I live in the city, a fact I’m acutely aware of from the moment I wake up (to the sonorous pounding of multiple high-rise constructions) to my subway hop home (look! a host of sparrows eating….an old piece of pizza?) There are many things I love about my neighborhood of Brooklyn (this, this, and this, to name a few), but the urban reality also means that whole months go by when I forget what silence sounds like. I forget that the sky is really a wild, open, spangled thing, and not always doled out in tetris patches.
This push and pull is noisiest in late summer, when the city’s muggy and farmers’ markets are ripe with peaches. I get restless. By August, weekends become little islands of opportunity. And so for two years now, we reserve the first weekend of August for Kinderhook Farm.
This year we traveled to Ghent, New York with friends, and the most stressful thing I did all weekend was lose a game of Scrabble. Otherwise, we made power-relaxation our raison d’être. I cooked quite a lot: spaghetti with melted tomatoes, corn, and mozzarella I hope to share with you here soon. Grilled pizzas and corn on the cob. Cheeseburgers made with ground beef sourced from the farm. And s’mores, the Frenchman’s first.
It was such a pleasure. Two days of concentrated time with friends is a gift. And nothing makes me happier, absolutely nothing, than cooking with and for those I love. It’s an easy, immediate joy.
I also love the place itself, for its restorative properties. I love how Kinderhook contrasts my everyday life, and the feel of the barn’s wooden planks against my feet, almost warm. I love the fire pit and the technicolor chickens pecking wherever they please. Keys are obsolete. We wander the pastures and lounge in hammocks pitched at the edge of the yard. We buy local beer by the growler. The only noises are nature-made: bleating sheep, violining crickets, the rustle of wind through leaves. If you’re a light sleeper, roosters announce the new day. It’s tonic for the spirit.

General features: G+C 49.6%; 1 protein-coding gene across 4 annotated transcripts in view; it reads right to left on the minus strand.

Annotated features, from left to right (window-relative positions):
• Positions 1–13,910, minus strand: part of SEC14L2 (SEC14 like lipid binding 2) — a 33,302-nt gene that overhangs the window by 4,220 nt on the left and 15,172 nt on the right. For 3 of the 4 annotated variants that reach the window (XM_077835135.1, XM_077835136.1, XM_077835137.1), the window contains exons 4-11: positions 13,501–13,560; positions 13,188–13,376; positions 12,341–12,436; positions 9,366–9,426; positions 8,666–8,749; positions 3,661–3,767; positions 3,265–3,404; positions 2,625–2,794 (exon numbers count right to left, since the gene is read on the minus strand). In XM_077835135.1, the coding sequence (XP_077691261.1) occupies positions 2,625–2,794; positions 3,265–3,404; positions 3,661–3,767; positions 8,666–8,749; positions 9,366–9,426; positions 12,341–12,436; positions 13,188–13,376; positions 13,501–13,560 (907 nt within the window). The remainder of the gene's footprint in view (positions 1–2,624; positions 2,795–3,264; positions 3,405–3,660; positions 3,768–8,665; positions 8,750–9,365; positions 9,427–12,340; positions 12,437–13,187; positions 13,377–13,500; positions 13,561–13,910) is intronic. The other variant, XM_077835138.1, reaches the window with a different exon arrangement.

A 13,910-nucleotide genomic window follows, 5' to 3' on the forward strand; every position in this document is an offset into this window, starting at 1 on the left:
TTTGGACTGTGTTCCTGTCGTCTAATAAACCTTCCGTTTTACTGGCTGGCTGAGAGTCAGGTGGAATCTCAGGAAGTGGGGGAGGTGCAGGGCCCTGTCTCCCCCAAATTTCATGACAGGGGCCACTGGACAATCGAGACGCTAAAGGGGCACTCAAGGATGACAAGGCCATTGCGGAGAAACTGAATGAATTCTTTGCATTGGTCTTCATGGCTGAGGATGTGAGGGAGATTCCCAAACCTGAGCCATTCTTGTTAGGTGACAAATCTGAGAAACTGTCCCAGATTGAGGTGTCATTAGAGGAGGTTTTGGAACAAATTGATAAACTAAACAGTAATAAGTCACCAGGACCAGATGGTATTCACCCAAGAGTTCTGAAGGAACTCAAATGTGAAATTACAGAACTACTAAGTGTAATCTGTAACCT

For Saturday night’s dinner, I prepared this chicken, a recipe I cannot champion enough. I butterflied a whole, 4-pound bird (from the farm, of course) for our purposes, but the recipe works just as well with parts, served hot or cold, grilled or cooked up in a pan. It’s ideal for a group meal or BBQ, because it marinades for 24-hours, and then all you have to do is pop it out of the bag and cook it. Strictly speaking, this chicken doesn’t really need a sauce, but I like to serve it alongside a bowl of homemade arugula pistou, to add some green summer brightness to the proceedings.
Also on the table that night: juicy, herb-marinated tomatoes and olive oil-grilled bread for mopping. And later, a peach and blueberry crisp I cooked in a cast iron pan on the grill and topped with fast melting scoops of ice cream.
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Arugula pistou is delicious, multi-purpose, and lasts all week in the fridge. I mix it up in one go in my food processor, but you could also chop it by hand. So far, I’ve used it: tossed with boiled, roasted, or grilled potatoes; dolloped over tomato and mozzarella slices; thinned with lemon juice and more olive oil to dress a salad; to top eggs in any form; spread on toast with goat cheese and grilled vegetables; stirred into pasta, rice, couscous, or nearly any other grain, served warm or cold; spooned onto pizza; or to sauce so many proteins: chicken, steak, sausage, beef, fish, or tofu. Makes 1 scant cup/225 grams.
- 3 garlic cloves
- 1 teaspoon lemon zest
- 3 tablespoons lemon juice
- 1/2 teaspoon kosher salt
- 10 cracks black pepper
- 4 packed cups (100 grams) wild or baby arugula
- 1 packed cup (10 grams) basil
- 6 tablespoons (75 grams) good quality olive oil
- Peel the garlic cloves; toss them into your mixer along with the lemon zest, lemon juice, kosher salt, and black pepper. Pulse 10-ish times, to begin chopping the garlic. Scrape down the sides of the bowl with a spatula. Add the arugula and the basil to the bowl, and pulse another 10 times. With the mixer running, add the olive oil in a slow and steady stream. Scrape down the sides of the bowl once or twice, until the pistou is smooth and just dotted with small arugula flecks. Taste the pistou, and adjust the lemon, salt, and pepper as you see fit.